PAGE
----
Nicknamed the Natural State, Arkansas is divided into six main regions, as per the land type; these include Crowley’s Ridge, Arkansas River Valley, Ouachita Mountains, Ozark Mountains, Mississippi Alluvial Plain, and the West Gulf Coastal Plain. Read on to learn whether this state has the necessary conditions for growing industrial hemp.
Plant Hardiness Zone(s)
The state of Arkansas is divided into several hardiness zones, from 6b to 8a, as per the USDA plant hardiness map. Hemp, on the other hand is a zone 8 to 11 hardy plant.
The state has a humid subtropical climate, just like most of the southeastern section of the US. This means that the summer gets hot and humid while winters are mild. The northwestern part of the state is cooler than the warm southeastern part.
The state has an average temperature of about 62.65 degrees Fahrenheit. It is important to mention that hemp flower requires a minimum annual average temperature of 45 to 50 degrees Fahrenheit. However, too much heat can slow the growth rate of the plant.
Length of Growing Season
The state has a humid subtropical climate, just like most of the southeastern section of the US. This means that the summer get hot and humid while winters are mild. The northwestern part of the state is cooler than the warm southeastern part.
The state has an average temperature of about 62.65 degrees Fahrenheit. It is important to mention that premium hemp flower requires a minimum annual average temperature of 45 to 50 degrees Fahrenheit. However, too much heat can slow the growth rate of the plant.
Average Annual Sunlight
The state receives around 3,097 hours of sunlight each year. During the vegetative stage, hemp plants need more than 12 hours of sunlight to grow to their maximum size.
Average Annual Precipitation
The average annual precipitation for the state is 49.57 inches; the southeastern part of the state receives a bit more rainfall than the northwestern part. The rainiest month in the state is April. The minimum annual average rainfall needed to grow hemp flower ranges between 25 and 30 inches. These plants need more water during the early growth stage.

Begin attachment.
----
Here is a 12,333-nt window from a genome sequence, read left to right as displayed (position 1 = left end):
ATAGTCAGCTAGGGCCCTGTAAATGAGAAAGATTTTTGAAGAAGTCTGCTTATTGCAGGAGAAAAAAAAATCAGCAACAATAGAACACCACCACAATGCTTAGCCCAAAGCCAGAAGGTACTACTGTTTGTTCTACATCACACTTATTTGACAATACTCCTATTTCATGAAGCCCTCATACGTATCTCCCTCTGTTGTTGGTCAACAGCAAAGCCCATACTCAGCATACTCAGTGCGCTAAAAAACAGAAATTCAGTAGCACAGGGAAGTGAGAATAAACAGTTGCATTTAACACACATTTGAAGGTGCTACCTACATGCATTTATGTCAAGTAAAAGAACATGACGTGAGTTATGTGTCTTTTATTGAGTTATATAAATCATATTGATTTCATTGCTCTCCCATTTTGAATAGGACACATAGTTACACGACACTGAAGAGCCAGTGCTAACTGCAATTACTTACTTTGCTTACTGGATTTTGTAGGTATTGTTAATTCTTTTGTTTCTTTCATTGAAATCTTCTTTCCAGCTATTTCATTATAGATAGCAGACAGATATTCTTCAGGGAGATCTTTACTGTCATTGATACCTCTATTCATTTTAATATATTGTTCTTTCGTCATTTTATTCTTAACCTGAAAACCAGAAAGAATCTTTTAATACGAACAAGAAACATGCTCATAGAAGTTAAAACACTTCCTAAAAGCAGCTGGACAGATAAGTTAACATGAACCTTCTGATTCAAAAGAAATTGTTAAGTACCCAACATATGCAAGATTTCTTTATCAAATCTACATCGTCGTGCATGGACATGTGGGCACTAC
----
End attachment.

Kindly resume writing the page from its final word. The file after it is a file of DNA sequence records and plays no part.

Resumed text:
The state of Arkansas has a mean elevation of 650 feet above sea level. The Ouachita River is the lowest point in the state, at 55 feet above sea level, while Magazine Mountain, standing at 2,753 feet, is the highest point. Hemp flower should not be grown in elevations above 600 to 800 feet above sea level.
Most of the soils in the state of Arkansas are acidic. Since hemp flower does well in soils whose pH level lies between 6 and 7.5, farmers might need to use lime to raise pH to the optimum level.
The official state soil is Stuttgart soil. These soils may be well-drained, or poorly drained depending on whether they are formed over silty or clayey alluvium. Hemp grows well in loamy soils that are well-drained and aerated, with good moisture and nutrient retention capabilities.
Some of the common pests that are known to attack hemp plants in the state of Arkansas include hemp fleas, European hemp borers, spider mites, and aphids as well as fungal, bacterial, and viral pathogens.
Obtaining A Hemp Flower Grower’s License In Arkansas
Under federal law, it is illegal to grow hemp flower anywhere in the United States without first obtaining a grower’s license from the appropriate regulatory body for the state in which the interested party intends to plant the crop. For information on the legal status of hemp in Arkansas, as well as a breakdown of the application process, click here. Read about hemp legality by state.